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Manuka honey for healing wonders

[From New Vegetarian and Natural Health, Autumn 2010 issue]


by Roger French


Honey is one of nature's oldest folk remedies, having been used for at least 5,000 years for its healing properties. Ancient civilisations used honey to help heal wounds.

Hippocrates of ancient Greece, the ‘father of medicine’, found that honey heals boils, ulcers on the lips and running sores.

Indigenous cultures have dressed wounds with honey for thousands of years. In New Zealand the Maori people have used a particular kind of honey, manuka, for centuries for treating flu, fevers and colds and healing skin and stomach ailments.

But along came antibiotics and the sticky stuff was nudged aside by modern medicine. But now honey is making a comeback. New research has shown that manuka honey kills every type of bacteria that scientists can throw at it, including the antibiotic-resistant ‘superbugs’ plaguing hospitals and killing patients around the world.

These findings could lead to a range of honey-based products replacing antibiotic and antiseptic creams – that is, if the drug companies don’t block this healing agent that they cannot patent.



Manuka honey comes from bees which gather nectar solely from the New Zealand Manuka bush or tea tree (Manuka honey comes from bees which gather nectar solely from the New Zealand Manuka bush or tea tree Leptospermum scoparium). It is also known as ‘tea tree’ manuka honey. In Australia it has the alternative name, ‘jelly bush honey’. True manuka honey is unique to New Zealand.

The Manuka bush flowers only between December and January, so beekeepers have just six weeks to make a year's supply. Trickier still, not all Manuka bushes produce the medicinal honey.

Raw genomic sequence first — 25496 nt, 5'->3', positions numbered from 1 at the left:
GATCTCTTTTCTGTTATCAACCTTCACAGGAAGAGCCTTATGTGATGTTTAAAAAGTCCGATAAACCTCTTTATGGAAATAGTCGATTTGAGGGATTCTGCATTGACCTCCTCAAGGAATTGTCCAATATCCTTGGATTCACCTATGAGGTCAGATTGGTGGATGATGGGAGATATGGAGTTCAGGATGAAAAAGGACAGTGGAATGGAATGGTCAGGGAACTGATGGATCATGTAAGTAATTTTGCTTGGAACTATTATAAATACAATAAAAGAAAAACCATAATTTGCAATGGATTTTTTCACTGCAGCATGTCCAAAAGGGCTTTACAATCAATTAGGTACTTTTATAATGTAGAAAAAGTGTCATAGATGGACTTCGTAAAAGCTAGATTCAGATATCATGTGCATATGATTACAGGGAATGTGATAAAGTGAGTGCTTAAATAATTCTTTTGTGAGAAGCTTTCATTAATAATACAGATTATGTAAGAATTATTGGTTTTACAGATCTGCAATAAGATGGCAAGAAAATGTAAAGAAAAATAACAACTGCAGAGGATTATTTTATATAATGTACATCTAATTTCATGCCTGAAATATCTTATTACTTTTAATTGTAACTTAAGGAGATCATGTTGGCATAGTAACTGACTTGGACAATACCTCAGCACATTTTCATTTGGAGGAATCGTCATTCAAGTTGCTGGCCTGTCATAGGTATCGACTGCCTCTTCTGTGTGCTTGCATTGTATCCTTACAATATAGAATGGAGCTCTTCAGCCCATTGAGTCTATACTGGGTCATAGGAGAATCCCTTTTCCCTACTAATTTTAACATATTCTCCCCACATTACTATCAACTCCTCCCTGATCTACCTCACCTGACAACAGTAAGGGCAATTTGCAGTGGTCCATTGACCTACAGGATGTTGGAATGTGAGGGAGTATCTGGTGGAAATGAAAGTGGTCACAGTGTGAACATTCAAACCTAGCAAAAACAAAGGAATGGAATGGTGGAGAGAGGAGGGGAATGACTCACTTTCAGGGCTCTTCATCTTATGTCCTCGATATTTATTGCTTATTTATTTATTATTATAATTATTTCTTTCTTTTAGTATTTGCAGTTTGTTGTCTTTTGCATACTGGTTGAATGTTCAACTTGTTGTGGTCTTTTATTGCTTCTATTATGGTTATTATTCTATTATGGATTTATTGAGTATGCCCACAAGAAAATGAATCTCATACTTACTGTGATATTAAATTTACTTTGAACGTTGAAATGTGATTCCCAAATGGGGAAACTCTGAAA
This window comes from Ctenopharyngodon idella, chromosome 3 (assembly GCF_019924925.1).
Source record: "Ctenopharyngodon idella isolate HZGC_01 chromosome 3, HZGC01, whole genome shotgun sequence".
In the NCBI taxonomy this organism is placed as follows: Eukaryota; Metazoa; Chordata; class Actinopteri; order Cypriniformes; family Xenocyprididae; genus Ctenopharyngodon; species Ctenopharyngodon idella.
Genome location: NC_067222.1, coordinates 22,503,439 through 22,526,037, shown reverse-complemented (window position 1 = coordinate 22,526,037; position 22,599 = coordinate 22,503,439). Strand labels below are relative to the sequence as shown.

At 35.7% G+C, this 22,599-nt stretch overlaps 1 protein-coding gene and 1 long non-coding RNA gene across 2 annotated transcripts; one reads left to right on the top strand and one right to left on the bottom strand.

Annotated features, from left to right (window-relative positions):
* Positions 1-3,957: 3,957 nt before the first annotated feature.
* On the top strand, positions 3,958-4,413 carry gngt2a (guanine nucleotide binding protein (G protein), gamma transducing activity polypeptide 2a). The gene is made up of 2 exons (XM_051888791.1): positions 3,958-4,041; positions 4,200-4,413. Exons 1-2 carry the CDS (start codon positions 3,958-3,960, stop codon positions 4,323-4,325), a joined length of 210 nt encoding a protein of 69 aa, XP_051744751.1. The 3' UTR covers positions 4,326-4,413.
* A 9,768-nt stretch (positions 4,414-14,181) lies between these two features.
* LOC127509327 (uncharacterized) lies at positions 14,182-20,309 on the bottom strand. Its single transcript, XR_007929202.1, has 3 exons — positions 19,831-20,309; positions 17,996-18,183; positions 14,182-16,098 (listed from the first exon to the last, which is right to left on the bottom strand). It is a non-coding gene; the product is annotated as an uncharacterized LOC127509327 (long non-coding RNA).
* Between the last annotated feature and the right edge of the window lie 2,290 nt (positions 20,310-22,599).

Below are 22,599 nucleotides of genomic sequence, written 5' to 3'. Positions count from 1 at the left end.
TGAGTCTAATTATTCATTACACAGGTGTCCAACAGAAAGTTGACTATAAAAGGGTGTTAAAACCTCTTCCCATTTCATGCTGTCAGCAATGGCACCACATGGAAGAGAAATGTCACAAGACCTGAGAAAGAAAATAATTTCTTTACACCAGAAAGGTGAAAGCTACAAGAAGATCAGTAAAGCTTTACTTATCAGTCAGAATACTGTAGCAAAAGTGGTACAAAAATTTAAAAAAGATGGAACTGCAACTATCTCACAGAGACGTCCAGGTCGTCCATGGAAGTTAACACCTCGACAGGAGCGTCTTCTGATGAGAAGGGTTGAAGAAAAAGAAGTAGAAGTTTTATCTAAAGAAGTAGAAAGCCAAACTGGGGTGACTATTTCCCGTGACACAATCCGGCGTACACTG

Honey is 25 percent sweeter than refined white sugar, and a lot healthier. Both white sugar and honey contain the simple sugars, glucose and fructose, but in white sugar they are combined to form sucrose, whereas in honey they exist separately and require no digestion. Further, white sugar has no healing properties and contains zero minerals and vitamins.

Another plus for honey is that it contains antioxidants.



Since 1981, research commissioned by Watson and Son, a major New Zealand producer of manuka honey, has been conducted by Professor Peter Molan, Associate Professor in Biochemistry at The University of Waikato in New Zealand.

[General reference for the Waikato Honey Research Unit, established 1995: Prof Molan’s key paper is entitled, ‘The Unique Properties of Manuka Honey’.]

The antibacterial property of all honeys begins with the fact that when the bees take nectar back to the hive, they add an enzyme, called glucose oxidase, while they are concentrating the nectar into honey. When honey comes into contact with body moisture, the glucose oxidase slowly releases the antiseptic, hydrogen peroxide. This is released at sufficient levels to be effective against bacteria but not damaging to tissue.

Unfortunately, the hydrogen peroxide antibacterial activity can vary widely because the enzyme is easily destroyed by heat, fluid and sunlight, and because hydrogen peroxide can be broken down in bodily tissue and blood.

However, some kinds of manuka honey have antibacterial activity that is much more potent than the peroxide effect. This extra antibacterial activity was labelled ‘Unique Manuka Factor’ or simply UMF, and is now known to be a compound called methylglyoxal. This compound is toxic on its own, but in honey it combines with unidentified compounds synergistically to be so strongly antibacterial that, as one researcher said, it causes "multi-system failure" in bacteria. Manuka honey is world famous for this very powerful antibacterial activity.

The UMF is a phyto-chemical property derived from the nectar of some, but not all, manuka flowers. For this reason it is found in only certain strains of manuka honey. Professor Molan says that, “There is nothing like UMF found anywhere else in the world."

Making manuka honey even more special is the fact that, unlike the hydrogen peroxide in regular honey, the methylglyoxal does not break down, so that the antibacterial activity of the honey remains intact. The UMF property is very stable to heat and bodily fluids and not easily destroyed.